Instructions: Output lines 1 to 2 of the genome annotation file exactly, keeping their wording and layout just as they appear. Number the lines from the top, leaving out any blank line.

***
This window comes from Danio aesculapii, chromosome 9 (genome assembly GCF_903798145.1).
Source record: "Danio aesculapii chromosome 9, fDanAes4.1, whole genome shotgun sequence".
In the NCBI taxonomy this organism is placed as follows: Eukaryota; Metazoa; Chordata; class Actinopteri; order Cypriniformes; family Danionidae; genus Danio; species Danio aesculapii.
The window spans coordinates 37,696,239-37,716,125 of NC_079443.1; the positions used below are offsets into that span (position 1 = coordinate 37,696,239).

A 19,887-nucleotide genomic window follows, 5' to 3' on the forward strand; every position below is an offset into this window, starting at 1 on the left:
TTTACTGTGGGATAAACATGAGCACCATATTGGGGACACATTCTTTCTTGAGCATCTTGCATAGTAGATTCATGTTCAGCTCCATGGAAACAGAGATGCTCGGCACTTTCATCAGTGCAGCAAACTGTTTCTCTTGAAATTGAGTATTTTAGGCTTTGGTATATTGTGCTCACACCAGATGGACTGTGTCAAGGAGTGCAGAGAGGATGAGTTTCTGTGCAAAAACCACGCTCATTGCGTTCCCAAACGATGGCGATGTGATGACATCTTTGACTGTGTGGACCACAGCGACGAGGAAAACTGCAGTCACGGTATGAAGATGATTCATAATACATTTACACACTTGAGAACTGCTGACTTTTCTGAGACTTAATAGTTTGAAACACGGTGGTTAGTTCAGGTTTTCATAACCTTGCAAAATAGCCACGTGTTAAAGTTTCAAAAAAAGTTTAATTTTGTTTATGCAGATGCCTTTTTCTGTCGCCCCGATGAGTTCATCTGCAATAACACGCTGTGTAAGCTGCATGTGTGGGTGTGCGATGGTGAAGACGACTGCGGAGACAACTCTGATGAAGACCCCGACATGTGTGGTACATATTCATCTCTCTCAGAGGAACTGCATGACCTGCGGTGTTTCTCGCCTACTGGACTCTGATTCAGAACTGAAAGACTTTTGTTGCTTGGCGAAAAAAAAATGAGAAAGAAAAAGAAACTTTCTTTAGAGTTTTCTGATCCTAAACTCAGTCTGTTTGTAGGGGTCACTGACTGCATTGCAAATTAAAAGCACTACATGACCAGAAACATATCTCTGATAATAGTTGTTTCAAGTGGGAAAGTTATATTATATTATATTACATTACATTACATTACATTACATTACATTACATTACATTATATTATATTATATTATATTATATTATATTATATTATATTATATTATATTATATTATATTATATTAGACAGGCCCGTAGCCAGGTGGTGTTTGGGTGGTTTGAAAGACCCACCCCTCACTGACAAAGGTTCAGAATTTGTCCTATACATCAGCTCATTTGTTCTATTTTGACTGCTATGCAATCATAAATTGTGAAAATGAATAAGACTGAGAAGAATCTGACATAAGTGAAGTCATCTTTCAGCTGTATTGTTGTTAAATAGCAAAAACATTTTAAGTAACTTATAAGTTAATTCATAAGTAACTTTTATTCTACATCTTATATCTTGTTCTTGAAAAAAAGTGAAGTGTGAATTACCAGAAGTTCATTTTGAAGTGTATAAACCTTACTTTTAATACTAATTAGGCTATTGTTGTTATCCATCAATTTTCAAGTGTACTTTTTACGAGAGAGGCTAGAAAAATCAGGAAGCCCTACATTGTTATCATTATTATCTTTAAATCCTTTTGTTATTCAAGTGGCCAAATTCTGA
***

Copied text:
This window comes from Danio aesculapii, chromosome 9 (genome assembly GCF_903798145.1).
Source record: "Danio aesculapii chromosome 9, fDanAes4.1, whole genome shotgun sequence".